to bend a graphical object as shown in Figure 242. When you skew an object, you slide one side of its bounding box to the left or to the right. This will slant it or shift its bottom edge uphill or downhill. Skewing can be done interactively with the mouse, or, for more precision, the degree of skew can be specified in a dialog box.
- to introduce bias into a research situation leading to false results. For example, an interviewer who nods or smiles when a positive response is given to a question about a product will encourage the respondent to respond favorably on other questions.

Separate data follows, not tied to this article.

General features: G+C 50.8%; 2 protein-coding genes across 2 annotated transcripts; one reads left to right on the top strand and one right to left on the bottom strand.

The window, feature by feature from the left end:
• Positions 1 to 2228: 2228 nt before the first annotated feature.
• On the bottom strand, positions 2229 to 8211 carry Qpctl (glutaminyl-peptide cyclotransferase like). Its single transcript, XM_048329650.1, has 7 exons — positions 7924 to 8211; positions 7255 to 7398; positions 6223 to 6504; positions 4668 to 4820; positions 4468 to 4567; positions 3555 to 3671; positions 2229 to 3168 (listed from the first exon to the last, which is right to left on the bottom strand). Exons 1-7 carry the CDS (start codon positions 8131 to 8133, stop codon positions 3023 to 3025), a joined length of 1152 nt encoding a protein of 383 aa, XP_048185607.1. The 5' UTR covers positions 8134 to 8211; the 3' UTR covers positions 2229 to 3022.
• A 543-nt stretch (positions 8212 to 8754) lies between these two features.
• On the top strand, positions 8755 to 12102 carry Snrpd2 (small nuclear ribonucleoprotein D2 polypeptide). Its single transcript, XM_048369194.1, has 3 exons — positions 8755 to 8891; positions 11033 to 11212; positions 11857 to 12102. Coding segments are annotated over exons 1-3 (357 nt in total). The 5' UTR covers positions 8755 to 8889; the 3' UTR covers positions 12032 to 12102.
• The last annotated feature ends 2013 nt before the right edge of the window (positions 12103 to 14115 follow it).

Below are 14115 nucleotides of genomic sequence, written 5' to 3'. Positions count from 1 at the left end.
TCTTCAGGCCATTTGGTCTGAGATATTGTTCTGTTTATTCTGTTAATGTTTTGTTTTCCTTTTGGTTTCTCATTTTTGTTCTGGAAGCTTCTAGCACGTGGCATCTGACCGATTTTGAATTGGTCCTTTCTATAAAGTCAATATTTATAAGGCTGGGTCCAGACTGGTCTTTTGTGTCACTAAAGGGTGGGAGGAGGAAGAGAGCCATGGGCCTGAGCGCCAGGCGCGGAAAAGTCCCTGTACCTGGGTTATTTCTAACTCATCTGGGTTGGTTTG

- printed information that is out of alignment with the target area of the paper or envelope. On a direct mail piece, a skewed address may not show through the envelope window.